Your bank could be checking out your Facebook page to decide whether or not to give you a loan.
Already, several online lenders have incorporated social media into their approval process.
They collect data from social networks like Facebook, LinkedIn, and Twitter, and plug it into special formulas that calculate how likely we are to repay a loan. And, according to banking expert Brett King, the results are more accurate than traditional credit scores.
That’s because traditional scores only look at how we’ve handled money in the past, say, by paying all our bills on time, and not maxing out our credit cards. But social media banking experts say that birds of a feather really do flock together. And when they analyze our posts, and the posts of our friends. they can tell that we might not be responsible in the future, say, because we hit the casinos every weekend with our friends.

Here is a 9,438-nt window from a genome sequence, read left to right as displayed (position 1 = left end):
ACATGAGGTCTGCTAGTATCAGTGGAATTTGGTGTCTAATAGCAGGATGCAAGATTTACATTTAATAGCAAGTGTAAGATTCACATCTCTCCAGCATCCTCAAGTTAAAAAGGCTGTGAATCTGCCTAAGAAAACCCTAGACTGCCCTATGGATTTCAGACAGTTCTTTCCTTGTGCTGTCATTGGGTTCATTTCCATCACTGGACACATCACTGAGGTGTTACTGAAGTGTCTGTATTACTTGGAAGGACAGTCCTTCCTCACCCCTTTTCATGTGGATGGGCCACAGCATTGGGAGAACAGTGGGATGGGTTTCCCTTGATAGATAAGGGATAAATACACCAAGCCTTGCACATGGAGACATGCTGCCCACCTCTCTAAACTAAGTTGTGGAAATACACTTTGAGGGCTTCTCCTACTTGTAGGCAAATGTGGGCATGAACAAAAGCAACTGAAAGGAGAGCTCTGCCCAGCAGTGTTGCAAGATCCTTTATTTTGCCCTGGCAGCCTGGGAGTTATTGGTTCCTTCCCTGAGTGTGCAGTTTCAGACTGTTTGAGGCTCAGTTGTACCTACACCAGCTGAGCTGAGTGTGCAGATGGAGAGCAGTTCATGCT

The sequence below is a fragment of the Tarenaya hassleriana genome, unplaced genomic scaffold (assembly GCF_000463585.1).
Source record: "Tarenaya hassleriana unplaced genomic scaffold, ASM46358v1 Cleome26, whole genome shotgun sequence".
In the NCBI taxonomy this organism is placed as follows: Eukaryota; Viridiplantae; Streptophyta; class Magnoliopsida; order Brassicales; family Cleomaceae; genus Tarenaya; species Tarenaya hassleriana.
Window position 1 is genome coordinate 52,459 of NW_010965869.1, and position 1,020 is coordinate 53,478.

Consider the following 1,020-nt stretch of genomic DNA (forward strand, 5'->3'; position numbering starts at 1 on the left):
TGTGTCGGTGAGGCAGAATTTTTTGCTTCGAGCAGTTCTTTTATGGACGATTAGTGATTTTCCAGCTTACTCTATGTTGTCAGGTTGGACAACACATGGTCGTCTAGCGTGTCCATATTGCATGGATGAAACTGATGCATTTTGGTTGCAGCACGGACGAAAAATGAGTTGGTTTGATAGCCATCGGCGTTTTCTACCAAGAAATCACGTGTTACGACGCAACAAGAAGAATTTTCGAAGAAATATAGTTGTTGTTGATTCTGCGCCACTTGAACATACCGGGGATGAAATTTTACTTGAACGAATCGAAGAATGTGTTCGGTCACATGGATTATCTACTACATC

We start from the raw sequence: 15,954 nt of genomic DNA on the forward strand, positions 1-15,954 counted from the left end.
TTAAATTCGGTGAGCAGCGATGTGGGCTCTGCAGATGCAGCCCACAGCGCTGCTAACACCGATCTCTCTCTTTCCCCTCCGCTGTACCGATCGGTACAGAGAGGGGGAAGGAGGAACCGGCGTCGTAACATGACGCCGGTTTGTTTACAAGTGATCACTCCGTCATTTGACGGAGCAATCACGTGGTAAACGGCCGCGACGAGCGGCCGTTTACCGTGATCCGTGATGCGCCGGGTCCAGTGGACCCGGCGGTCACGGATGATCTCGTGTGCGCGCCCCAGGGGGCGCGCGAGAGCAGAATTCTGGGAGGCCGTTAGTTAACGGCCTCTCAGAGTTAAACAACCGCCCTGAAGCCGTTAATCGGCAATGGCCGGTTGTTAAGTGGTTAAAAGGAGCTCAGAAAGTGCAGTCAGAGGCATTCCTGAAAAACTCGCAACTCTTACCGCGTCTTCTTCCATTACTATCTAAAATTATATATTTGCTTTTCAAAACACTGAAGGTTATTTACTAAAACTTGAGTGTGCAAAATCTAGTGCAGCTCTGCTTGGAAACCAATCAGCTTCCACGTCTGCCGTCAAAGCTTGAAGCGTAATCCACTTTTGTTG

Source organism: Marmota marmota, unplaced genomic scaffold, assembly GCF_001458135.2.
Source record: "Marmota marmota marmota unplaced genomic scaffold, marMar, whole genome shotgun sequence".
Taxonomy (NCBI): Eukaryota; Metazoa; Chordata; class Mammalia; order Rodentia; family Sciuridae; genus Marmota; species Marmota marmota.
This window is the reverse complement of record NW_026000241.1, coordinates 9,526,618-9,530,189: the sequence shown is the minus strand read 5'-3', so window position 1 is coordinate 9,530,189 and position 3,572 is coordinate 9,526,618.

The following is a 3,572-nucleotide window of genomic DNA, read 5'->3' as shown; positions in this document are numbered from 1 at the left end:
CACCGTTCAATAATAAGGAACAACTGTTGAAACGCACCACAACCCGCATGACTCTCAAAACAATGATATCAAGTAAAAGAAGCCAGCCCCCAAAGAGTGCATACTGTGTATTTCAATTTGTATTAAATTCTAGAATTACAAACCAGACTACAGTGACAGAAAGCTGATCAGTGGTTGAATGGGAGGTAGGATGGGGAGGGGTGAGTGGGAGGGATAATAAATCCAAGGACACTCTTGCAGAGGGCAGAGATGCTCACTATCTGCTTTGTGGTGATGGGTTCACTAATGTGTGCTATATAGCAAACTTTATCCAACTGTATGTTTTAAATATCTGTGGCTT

And that’s not all: In order to apply for a loan, a lot of lenders require all of our social media passwords. That means, they can log in to our account, and see everything we do online.
As if that wasn’t bad enough, consumer credit expert Michelle Dunn says that some lenders use the pressure of public embarrassment to collect overdue loans. In other words, if you borrow money and fail to pay, they can post default notices on your Facebook page, and tweet about your late payments to all your friends.
So, if you’re getting ready to apply for a loan, check out your Facebook and Twitter accounts. Does it look like you’re a good risk? If not, it might be time to do a little post-and-picture housecleaning, and maybe even “unfriend” a few people.